An introduction to filmmaking and technology? Sounds like a survey course taken at a local community college, in other words it sounds boring, but I urge you not to dismiss it for I feel it’s important, especially for those wanting to learn and get the most out of the discussion that will transpire over the next year or so. I’m writing this as a sort of guide that can be referred back to should you find yourself becoming lost in the future.

This post therefore will always be easily located in the main menu section of my site under the name “Film & Technology Glossary”. This post will also be updated periodically so be sure to check back from time to time.

So, without further adieu here we go.

High Definition Resolution

Today we live in a largely HD or High Definition world. High Definition mainly refers to the number of pixels that are able to be displayed by our modern displays or TVs. This pixel count is also referred to as a display’s resolution, in HD’s case that resolution is 1,920 x 1,080 or 1,920 pixels across by 1,080 pixels tall. This resolution is most commonly known as HD though in professional circles it is sometimes referred to as 2K -as in 2,000 pixels across (though not really).

There is more to an HD image than mere resolution. Color, contrast and compression also play a large role in HD’s perceived image quality, which I’ll talk about in a minute.

4K Resolution

4K is an existing cinema format though it is beginning to emerge in the home markets. 4K is the next evolutionary step over HD; possessing far greater resolution than HD with over 4,000 pixels across by over 2,000 pixels in height. In professional circles 4K generally accepted to have a resolution of 4,096 x 2,160. Because cinema formats often change aspect ratios depending on the type or types of lenses used, cinema 4K is a bit of a moving target with regards to its end resolution. However, to combat this issue, the consumer market as embraced 4K in a more stable format known as Quad Full HD or QFHD.

QFHD, or 4 times the resolution of HD, is still technically 4K despite not possessing 4,000 horizontal pixels as per the standard. However, QFHD does conform or scale cleanly to our current 16:9 aspect ratio, which is a good thing given how many 16:9 displays are currently in existence around the world. But, like with HD before it, there is more to 4K than just resolution.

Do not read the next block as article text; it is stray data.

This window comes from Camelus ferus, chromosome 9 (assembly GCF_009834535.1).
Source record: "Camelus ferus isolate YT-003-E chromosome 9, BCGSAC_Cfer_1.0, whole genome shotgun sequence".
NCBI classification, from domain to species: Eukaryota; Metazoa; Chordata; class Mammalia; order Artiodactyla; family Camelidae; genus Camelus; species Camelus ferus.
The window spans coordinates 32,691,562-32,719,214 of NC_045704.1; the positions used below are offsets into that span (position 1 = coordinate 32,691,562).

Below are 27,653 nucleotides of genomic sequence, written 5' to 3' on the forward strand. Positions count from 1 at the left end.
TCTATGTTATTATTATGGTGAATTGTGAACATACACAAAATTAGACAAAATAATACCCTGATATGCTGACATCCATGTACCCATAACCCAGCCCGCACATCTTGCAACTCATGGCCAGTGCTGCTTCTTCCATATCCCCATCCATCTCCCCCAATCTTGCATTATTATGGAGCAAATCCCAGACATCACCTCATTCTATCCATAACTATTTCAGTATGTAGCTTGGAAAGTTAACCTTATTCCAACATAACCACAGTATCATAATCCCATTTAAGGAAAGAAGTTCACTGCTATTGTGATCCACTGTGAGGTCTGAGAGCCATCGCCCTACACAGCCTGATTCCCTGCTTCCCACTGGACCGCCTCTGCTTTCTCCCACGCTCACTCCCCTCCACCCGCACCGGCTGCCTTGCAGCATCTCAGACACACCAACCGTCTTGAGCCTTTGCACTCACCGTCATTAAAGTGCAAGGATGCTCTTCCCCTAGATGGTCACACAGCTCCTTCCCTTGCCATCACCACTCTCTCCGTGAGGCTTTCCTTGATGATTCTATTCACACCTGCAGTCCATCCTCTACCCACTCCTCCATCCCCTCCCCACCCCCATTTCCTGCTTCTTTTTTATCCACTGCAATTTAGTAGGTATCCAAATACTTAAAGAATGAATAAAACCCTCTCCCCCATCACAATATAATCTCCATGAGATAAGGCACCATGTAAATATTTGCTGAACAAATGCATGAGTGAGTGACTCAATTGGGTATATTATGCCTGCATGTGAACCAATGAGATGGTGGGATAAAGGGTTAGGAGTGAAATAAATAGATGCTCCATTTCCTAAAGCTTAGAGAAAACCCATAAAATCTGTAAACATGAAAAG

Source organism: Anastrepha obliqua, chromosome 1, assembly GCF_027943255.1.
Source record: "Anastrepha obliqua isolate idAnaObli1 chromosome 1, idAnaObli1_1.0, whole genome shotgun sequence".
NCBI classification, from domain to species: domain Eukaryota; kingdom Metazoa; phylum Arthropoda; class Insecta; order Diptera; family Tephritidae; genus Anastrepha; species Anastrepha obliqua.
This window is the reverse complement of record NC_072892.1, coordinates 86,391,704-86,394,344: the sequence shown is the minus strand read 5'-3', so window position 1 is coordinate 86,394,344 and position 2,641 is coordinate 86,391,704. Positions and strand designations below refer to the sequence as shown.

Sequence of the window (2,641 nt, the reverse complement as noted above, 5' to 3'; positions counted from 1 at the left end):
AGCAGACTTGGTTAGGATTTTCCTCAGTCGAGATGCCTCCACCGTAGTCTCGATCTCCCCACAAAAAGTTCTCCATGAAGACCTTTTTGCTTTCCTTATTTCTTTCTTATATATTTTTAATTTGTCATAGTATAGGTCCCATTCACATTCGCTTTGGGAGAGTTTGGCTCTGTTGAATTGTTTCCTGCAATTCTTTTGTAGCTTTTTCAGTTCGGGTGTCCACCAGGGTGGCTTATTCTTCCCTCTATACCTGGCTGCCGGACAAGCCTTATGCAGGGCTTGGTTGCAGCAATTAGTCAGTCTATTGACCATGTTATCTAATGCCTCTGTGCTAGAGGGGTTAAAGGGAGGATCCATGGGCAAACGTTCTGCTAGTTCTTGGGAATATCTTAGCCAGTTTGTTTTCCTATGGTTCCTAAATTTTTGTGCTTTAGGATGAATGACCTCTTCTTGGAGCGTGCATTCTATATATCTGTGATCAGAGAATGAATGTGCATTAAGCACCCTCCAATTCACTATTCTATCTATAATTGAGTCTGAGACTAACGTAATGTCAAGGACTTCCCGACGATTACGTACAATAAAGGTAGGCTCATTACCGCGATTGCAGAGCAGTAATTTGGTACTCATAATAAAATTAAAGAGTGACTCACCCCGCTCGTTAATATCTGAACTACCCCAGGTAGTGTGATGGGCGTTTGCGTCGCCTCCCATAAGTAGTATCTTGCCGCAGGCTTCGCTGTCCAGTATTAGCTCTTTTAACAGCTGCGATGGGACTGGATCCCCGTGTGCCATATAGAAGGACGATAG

Aspect Ratio

Aspect ratio refers to the proportional relationship an image has between its width and height. Modern HDTVs employ what is known as a 16:9 aspect ratio, which is almost a perfect fit the widescreen cinema standard known as 1.85:1. Now, you may have noticed that when you watch some films on your HDTV there are still black bars top and bottom. This is because the film you are watching was filmed using anamorphic lenses, which give it a (roughly) 2.35:1 aspect ratio.

The reason our home 4K standard will most likely be QFHD opposed to true cinema 4K has to do with our love of the 16:9 aspect ratio.

Anamorphic

Anamorphic refers to a type of lens that is often used in filming that results in a wider aspect ratio than 1.85:1 or 16:9. Anamorphic lenses “squeeze” a wider image onto a standard 35mm frame through the use of special optics. When viewed improperly this “squeeze” results in the action on screen appearing taller or “stretched”. In the home markets or when viewed on a 16:9 display, anamorphic content will appear with black bars top and bottom.

Color Space

The study of color dates back to the 20′s and to experiments performed by W. David Wright and John Guild. From their experiments the CIE XYZ color space was derived in 1931. CIE XYZ refers to the total spectrum of color visible to the human eye and is often depicted in a sort of triangular graphic.

All subsequent color spaces, such as those used by your HDTV or computer monitor, are derived from the CIE XYZ “triangle” so to speak. With regards to HD (remember there is more to high definition than pure resolution) its color space, often referred to as Rec. 709, is much smaller than CIE XYZ -about a third the size. With regards to your computer monitor (provided you can set it to Adobe RGB) you’re seeing more color than your HD display despite the two potentially having the same resolution. This is but one of the factors that contributes to an image appearing “better” to our eyes.

With regards to cinema 4K, its color space is actually CIE XYZ. Meaning, in its cinema form, 4K should display the entire range of human perceivable color. Currently, it is not known if QFHD will support the CIE XYZ color space or if it will merely retain HD’s color space and only improve resolution as there is yet no consumer or home 4K standard.